Smartphones Are Dumb
They distract from life, they contribute to poor mental health outcomes, and they hurt academics.
Jonathan Haidt is on a mission to understand what has gone wrong with our school-age children. As a noted psychology professor at New York University’s Stern School of Business, Haidt noticed a change in students both socially and academically starting in 2012. Students are lonelier, not as intellectually engaged, and developing mental health problems at an alarming rate.
What happened in 2012? Well, that was when smartphones really took off in the mainstream and flip phones went the way of the rotary dial. Also, that was when Instagram started to garner popularity among young women especially, giving birth to the selfie culture and all the toxicity that comes with the curated social media life. Haidt started researching and studying this phenomenon in an attempt to help these poor kids who were (and are) really suffering.
Frankly, his concern is one that many who are teachers share. My own experience with the modern student and smart devices has had more negative connotations than good. Some firsthand experiences: children as young as fourth grade watching porn during school hours; first graders with smartwatches calling their parents when they got in trouble at school; middle school girls changing drastically from happy, well-adjusted kids to making all the wrong life choices because TikTok and Instagram told them it was cool; and high schoolers being mute during lunch, mindlessly scrolling instead of hanging out with their friends. Most schools do little to nothing to regulate students’ smartphone use even after the obvious downsides and limited upsides.
Smartphones, the Internet, and specifically social media are not good for the prefrontal cortex. Just as a reminder, the prefrontal cortex (which is concerned with decision-making and long-term planning and consequences) isn’t fully developed in humans until the age of 25. These kids simply do not have a developed-enough brain to resist the temptation and constant distraction these cell phones supply and quickly get addicted to the dopamine hits that their brains have been trained to crave.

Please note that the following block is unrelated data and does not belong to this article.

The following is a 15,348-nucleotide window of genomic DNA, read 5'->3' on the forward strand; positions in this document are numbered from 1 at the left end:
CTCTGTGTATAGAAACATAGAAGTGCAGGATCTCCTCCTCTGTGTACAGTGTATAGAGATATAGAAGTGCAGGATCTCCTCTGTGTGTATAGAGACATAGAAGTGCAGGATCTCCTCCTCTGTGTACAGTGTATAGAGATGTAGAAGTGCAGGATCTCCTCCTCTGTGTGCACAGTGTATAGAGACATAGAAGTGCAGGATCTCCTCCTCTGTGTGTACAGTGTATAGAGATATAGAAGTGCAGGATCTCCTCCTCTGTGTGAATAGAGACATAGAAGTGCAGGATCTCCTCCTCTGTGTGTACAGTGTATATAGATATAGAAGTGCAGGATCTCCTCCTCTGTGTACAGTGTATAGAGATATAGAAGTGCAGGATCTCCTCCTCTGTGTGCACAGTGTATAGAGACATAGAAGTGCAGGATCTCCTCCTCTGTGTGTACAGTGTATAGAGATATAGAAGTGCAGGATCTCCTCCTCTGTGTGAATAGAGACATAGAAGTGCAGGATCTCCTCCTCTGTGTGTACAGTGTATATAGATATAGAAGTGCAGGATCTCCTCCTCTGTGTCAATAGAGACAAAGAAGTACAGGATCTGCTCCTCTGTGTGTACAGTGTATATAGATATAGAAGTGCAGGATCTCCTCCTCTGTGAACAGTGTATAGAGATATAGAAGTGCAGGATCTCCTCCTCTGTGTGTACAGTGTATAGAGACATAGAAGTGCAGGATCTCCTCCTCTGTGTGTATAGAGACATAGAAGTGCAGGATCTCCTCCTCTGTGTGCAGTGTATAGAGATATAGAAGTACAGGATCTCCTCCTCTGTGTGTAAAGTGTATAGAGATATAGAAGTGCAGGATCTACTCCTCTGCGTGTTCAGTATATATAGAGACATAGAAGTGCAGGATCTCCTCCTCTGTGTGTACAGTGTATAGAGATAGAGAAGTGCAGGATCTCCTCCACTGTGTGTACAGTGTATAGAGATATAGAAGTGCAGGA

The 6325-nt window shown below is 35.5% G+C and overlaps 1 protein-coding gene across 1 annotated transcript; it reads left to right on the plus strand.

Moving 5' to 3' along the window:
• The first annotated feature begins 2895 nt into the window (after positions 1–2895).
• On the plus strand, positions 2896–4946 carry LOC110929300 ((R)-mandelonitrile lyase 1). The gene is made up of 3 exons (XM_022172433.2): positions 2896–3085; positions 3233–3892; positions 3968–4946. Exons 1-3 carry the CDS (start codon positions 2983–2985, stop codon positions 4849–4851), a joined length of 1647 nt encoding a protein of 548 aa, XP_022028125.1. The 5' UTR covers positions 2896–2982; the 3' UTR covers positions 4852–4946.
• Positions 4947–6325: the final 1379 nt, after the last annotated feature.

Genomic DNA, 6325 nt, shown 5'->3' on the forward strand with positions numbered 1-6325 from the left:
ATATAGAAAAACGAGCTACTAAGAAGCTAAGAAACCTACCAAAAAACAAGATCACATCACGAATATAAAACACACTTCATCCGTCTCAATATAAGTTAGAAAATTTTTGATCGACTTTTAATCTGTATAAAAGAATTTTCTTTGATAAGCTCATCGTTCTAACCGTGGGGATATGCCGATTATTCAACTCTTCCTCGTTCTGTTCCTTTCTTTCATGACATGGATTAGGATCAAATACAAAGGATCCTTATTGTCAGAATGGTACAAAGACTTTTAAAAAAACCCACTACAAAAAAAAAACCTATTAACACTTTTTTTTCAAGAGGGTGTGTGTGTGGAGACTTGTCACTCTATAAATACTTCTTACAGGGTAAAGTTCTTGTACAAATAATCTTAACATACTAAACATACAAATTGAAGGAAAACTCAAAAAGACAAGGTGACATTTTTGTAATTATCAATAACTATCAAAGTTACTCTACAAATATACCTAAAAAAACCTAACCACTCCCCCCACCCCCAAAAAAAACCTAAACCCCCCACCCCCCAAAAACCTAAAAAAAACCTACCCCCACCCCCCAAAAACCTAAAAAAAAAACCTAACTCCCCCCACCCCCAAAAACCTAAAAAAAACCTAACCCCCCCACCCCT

In Haidt’s conversations with schools, the consensus was that smartphones were the bane of students’ learning and teachers being able to be effective in communicating their lessons. Incorporating technology into lessons seemed to be a good solution along with teaching students how to academically use the smart device. However, any use of smartphones in this capacity isn’t really a good solution either since even having the device out is too great a temptation for kids to get distracted.
This academic decline that Haidt and others noticed is an international phenomenon. In the U.S., based on the nation’s report card’s (NAEP) long-term assessment scores, 2012 marked the highest scores in reading and math. Since then, those scores have drastically sunk. There are many factors that have gone into that steep decline, but smartphones are certainly part of it.
Haidt proposes that schools outright ban smartphones from school property. While this would be an excellent solution to at least give these kids a six- to eight-hour detox from their phones, some parents would have a very hard time with this. Many parents want to be able to reach their child at any moment of the school day. In this day and age, it’s hard to blame them. However, parents not able or willing to police their children’s device use or prevent them from having access to social media is also a huge part of the problem. Even then, that situation probably has more to do with parents being naïve about the significant increase in online dangers. Moreover, technology is changing faster than many parents can keep up with.
Haidt has many ideas to help guide both parents and government bodies in regulating the use of smartphones and social media for kids. First, he suggests that parents not given their child a phone until they are 14 and not let them have access to social media until they are 16. Considering how predators are able to circumvent the “protections” that social media has put in place, 16 still seems too young.
Haidt also proposes that government entities pilot his ideas on top of providing security to prevent children from accessing their phones during school hours. His ideas would continue to give parents the freedoms to parent their children with their devices while also giving the school authority to ban the distracting phones and ultimately help these kids both academically and socially.
Frankly, even if some of these ideas are gradually implemented and prove to help turn the tide for kids, it’s too little, too late for the majority of Gen Z. They are already too addicted and are suffering the grievous consequences of a smartphone-induced dopamine coma. As our Thomas Gallatin recently wrote: “Adults registering the highest rate of loneliness were the youngest adults, age 19 to 29, with 27% claiming a significant rate of loneliness. That’s incredibly ironic and also telling given that young adults are the most Internet-connected generation — often described as online natives, having not known a world without the Internet.”
Loneliness, lack of skills to cope with social interactions, and lack of academic rigor are plaguing Gen Z.
Smartphones and social media are probably just the tip of the iceberg of what is ailing our students. It would be interesting and very likely good for them to have an opportunity to unplug from their smartphones, as Haidt suggested. It is giving them the gift of social interaction, a change to enjoy learning without distractions, and a chance to be kids.
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